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The non-haemostatic role of platelets in systemic lupus erythematosus

Linge, Petrus LU ; Fortin, Paul R.; Lood, Christian LU ; Bengtsson, Anders A. LU and Boilard, Eric (2018) In Nature Reviews Rheumatology 14(4). p.195-213
Abstract

Dysregulation of lymphocyte function, accumulation of autoantibodies and defective clearance of circulating immune complexes and apoptotic cells are hallmarks of systemic lupus erythematosus (SLE). Moreover, it is now evident that an intricate interplay between the adaptive and innate immune systems contributes to the pathogenesis of SLE, ultimately resulting in chronic inflammation and organ damage. Platelets circulate in the blood and are chiefly recognized for their role in the prevention of bleeding and promotion of haemostasis; however, accumulating evidence points to a role for platelets in both adaptive and innate immunity. Through a broad repertoire of receptors, platelets respond promptly to immune complexes, complement and... (More)

Dysregulation of lymphocyte function, accumulation of autoantibodies and defective clearance of circulating immune complexes and apoptotic cells are hallmarks of systemic lupus erythematosus (SLE). Moreover, it is now evident that an intricate interplay between the adaptive and innate immune systems contributes to the pathogenesis of SLE, ultimately resulting in chronic inflammation and organ damage. Platelets circulate in the blood and are chiefly recognized for their role in the prevention of bleeding and promotion of haemostasis; however, accumulating evidence points to a role for platelets in both adaptive and innate immunity. Through a broad repertoire of receptors, platelets respond promptly to immune complexes, complement and damage-associated molecular patterns, and represent a major reservoir of immunomodulatory molecules in the circulation. Furthermore, evidence suggests that platelets are activated in patients with SLE, and that they could contribute to the circulatory autoantigenic load through the release of microparticles and mitochondrial antigens. Herein, we highlight how platelets contribute to the immune response and review evidence implicating platelets in the pathogenesis of SLE.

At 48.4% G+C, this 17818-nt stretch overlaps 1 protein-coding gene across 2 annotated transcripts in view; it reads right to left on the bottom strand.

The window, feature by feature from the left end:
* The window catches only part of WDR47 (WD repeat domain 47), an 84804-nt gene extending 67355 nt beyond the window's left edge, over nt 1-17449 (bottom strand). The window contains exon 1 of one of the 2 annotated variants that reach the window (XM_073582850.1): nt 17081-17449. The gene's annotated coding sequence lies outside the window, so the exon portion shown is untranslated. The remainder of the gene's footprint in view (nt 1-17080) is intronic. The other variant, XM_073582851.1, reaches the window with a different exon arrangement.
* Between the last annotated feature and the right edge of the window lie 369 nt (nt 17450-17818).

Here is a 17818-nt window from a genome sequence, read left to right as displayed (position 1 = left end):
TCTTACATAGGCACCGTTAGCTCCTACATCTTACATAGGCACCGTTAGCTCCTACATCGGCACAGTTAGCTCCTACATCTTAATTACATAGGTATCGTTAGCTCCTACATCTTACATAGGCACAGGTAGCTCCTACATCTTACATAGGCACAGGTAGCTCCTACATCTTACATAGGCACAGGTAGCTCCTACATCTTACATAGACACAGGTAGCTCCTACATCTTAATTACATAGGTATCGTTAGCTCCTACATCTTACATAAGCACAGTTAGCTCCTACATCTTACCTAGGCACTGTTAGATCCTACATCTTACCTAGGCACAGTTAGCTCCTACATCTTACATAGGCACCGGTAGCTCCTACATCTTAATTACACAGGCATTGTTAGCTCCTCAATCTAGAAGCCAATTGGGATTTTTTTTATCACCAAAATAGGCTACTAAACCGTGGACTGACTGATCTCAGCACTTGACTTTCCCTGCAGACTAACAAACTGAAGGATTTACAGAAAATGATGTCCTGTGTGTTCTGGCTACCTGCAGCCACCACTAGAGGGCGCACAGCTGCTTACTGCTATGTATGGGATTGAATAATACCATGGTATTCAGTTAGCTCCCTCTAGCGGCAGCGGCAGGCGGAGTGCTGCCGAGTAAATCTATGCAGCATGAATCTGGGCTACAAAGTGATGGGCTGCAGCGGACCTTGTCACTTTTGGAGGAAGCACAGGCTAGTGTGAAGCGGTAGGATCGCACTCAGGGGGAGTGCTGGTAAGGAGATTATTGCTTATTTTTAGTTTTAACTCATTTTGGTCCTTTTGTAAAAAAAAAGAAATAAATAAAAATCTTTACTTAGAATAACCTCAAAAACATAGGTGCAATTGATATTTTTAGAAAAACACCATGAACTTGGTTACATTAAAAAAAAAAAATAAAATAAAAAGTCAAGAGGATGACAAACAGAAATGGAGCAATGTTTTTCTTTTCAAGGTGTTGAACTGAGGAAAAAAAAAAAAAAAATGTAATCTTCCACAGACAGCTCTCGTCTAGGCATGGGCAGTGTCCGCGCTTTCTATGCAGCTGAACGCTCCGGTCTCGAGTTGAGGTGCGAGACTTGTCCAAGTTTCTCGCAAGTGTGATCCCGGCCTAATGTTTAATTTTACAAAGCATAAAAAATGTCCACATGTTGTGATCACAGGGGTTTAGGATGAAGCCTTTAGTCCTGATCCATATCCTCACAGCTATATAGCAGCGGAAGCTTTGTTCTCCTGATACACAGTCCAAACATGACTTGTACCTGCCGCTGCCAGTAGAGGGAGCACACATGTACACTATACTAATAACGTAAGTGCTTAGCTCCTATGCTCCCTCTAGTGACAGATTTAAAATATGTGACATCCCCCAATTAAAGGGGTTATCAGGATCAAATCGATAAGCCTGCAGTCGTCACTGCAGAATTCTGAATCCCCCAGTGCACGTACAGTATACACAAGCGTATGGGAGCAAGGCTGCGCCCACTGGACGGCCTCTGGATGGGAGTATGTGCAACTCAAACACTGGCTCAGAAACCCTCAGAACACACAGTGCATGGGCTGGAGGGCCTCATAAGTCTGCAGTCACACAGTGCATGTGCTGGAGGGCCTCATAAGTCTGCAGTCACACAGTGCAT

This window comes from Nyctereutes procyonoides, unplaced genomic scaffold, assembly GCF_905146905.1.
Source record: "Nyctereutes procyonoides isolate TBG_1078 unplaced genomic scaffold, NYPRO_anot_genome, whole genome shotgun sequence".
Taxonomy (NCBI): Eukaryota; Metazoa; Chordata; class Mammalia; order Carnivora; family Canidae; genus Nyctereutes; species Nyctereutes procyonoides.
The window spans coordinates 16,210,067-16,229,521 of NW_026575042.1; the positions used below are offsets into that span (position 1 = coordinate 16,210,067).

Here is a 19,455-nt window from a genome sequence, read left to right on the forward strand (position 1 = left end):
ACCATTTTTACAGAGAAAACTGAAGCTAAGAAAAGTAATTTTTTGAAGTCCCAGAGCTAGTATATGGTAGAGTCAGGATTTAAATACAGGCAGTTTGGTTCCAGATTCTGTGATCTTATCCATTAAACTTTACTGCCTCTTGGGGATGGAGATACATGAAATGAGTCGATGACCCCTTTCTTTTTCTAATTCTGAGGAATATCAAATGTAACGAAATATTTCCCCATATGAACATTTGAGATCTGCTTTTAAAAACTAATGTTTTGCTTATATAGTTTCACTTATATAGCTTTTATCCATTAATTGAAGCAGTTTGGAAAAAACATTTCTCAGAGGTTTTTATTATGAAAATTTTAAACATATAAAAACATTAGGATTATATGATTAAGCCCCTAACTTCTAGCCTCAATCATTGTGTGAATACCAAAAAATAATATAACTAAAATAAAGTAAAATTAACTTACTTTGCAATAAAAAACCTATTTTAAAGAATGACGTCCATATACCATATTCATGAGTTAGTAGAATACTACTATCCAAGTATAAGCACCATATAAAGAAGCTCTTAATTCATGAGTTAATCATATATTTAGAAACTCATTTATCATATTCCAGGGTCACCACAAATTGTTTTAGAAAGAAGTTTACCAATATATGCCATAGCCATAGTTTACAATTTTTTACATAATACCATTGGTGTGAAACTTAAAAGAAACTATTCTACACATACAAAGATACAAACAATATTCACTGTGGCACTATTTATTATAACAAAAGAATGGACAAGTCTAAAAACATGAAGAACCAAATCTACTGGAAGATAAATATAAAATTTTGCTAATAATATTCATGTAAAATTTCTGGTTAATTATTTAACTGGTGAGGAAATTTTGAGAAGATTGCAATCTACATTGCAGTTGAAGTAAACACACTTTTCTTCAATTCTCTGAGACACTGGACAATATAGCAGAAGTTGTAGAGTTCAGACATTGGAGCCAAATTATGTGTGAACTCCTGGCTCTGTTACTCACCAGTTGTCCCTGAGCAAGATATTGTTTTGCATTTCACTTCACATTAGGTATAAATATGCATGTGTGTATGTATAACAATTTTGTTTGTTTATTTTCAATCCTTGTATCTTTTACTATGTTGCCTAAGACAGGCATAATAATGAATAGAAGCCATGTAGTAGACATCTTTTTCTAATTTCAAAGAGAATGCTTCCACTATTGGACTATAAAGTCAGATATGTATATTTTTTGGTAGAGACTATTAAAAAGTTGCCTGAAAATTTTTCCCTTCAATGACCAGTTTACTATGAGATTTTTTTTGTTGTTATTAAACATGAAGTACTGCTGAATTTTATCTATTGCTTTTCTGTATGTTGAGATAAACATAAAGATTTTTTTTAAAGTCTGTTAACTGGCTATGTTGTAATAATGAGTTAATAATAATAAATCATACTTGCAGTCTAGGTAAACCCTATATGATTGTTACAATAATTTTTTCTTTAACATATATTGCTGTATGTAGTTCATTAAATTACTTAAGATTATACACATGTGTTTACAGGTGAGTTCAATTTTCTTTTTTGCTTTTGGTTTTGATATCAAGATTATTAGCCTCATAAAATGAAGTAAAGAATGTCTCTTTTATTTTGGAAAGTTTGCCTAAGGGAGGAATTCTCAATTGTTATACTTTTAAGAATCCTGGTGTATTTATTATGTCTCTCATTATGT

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organization
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type
Contribution to journal
publication status
published
subject
in
Nature Reviews Rheumatology
volume
14
issue
4
pages
195 - 213
publisher
Nature Publishing Group
external identifiers
  • scopus:85044224421
ISSN
1759-4790
DOI
10.1038/nrrheum.2018.38
language
English
LU publication?
yes
id
1fb2aab6-5016-4889-b245-38356dd6c199
date added to LUP
2018-04-03 16:09:14
date last changed
2019-09-17 04:29:08
@article{1fb2aab6-5016-4889-b245-38356dd6c199,
  abstract     = {<p>Dysregulation of lymphocyte function, accumulation of autoantibodies and defective clearance of circulating immune complexes and apoptotic cells are hallmarks of systemic lupus erythematosus (SLE). Moreover, it is now evident that an intricate interplay between the adaptive and innate immune systems contributes to the pathogenesis of SLE, ultimately resulting in chronic inflammation and organ damage. Platelets circulate in the blood and are chiefly recognized for their role in the prevention of bleeding and promotion of haemostasis; however, accumulating evidence points to a role for platelets in both adaptive and innate immunity. Through a broad repertoire of receptors, platelets respond promptly to immune complexes, complement and damage-associated molecular patterns, and represent a major reservoir of immunomodulatory molecules in the circulation. Furthermore, evidence suggests that platelets are activated in patients with SLE, and that they could contribute to the circulatory autoantigenic load through the release of microparticles and mitochondrial antigens. Herein, we highlight how platelets contribute to the immune response and review evidence implicating platelets in the pathogenesis of SLE.</p>},
  author       = {Linge, Petrus and Fortin, Paul R. and Lood, Christian and Bengtsson, Anders A. and Boilard, Eric},
  issn         = {1759-4790},
  language     = {eng},
  month        = {03},
  number       = {4},
  pages        = {195--213},
  publisher    = {Nature Publishing Group},
  series       = {Nature Reviews Rheumatology},
  title        = {The non-haemostatic role of platelets in systemic lupus erythematosus},
  url          = {http://dx.doi.org/10.1038/nrrheum.2018.38},
  volume       = {14},
  year         = {2018},
}